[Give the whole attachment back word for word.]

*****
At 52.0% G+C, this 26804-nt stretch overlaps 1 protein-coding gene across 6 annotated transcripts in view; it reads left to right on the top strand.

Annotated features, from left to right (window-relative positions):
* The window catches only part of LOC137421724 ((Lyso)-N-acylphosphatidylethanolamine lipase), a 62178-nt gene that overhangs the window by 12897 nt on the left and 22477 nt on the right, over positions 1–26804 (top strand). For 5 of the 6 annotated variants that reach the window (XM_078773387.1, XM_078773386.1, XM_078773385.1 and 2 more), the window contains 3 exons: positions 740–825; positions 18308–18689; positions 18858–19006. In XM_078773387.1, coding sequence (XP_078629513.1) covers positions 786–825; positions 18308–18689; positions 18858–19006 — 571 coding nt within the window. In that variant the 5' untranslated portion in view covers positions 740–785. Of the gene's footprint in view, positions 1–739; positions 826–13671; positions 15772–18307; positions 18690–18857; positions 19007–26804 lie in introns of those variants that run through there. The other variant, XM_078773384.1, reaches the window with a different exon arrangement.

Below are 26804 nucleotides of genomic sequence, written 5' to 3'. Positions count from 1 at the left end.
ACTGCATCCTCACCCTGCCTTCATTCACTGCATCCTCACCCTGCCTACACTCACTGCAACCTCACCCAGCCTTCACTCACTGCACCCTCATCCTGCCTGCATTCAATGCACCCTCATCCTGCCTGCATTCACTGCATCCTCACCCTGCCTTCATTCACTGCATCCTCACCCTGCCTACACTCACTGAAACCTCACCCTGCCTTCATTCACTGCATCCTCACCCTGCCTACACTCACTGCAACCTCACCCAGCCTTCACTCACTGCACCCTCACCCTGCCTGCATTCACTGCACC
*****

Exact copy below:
At 52.0% G+C, this 26804-nt stretch overlaps 1 protein-coding gene across 6 annotated transcripts in view; it reads left to right on the top strand.

Annotated features, from left to right (window-relative positions):
* The window catches only part of LOC137421724 ((Lyso)-N-acylphosphatidylethanolamine lipase), a 62178-nt gene that overhangs the window by 12897 nt on the left and 22477 nt on the right, over positions 1–26804 (top strand). For 5 of the 6 annotated variants that reach the window (XM_078773387.1, XM_078773386.1, XM_078773385.1 and 2 more), the window contains 3 exons: positions 740–825; positions 18308–18689; positions 18858–19006. In XM_078773387.1, coding sequence (XP_078629513.1) covers positions 786–825; positions 18308–18689; positions 18858–19006 — 571 coding nt within the window. In that variant the 5' untranslated portion in view covers positions 740–785. Of the gene's footprint in view, positions 1–739; positions 826–13671; positions 15772–18307; positions 18690–18857; positions 19007–26804 lie in introns of those variants that run through there. The other variant, XM_078773384.1, reaches the window with a different exon arrangement.

Below are 26804 nucleotides of genomic sequence, written 5' to 3'. Positions count from 1 at the left end.
ACTGCATCCTCACCCTGCCTTCATTCACTGCATCCTCACCCTGCCTACACTCACTGCAACCTCACCCAGCCTTCACTCACTGCACCCTCATCCTGCCTGCATTCAATGCACCCTCATCCTGCCTGCATTCACTGCATCCTCACCCTGCCTTCATTCACTGCATCCTCACCCTGCCTACACTCACTGAAACCTCACCCTGCCTTCATTCACTGCATCCTCACCCTGCCTACACTCACTGCAACCTCACCCAGCCTTCACTCACTGCACCCTCACCCTGCCTGCATTCACTGCACC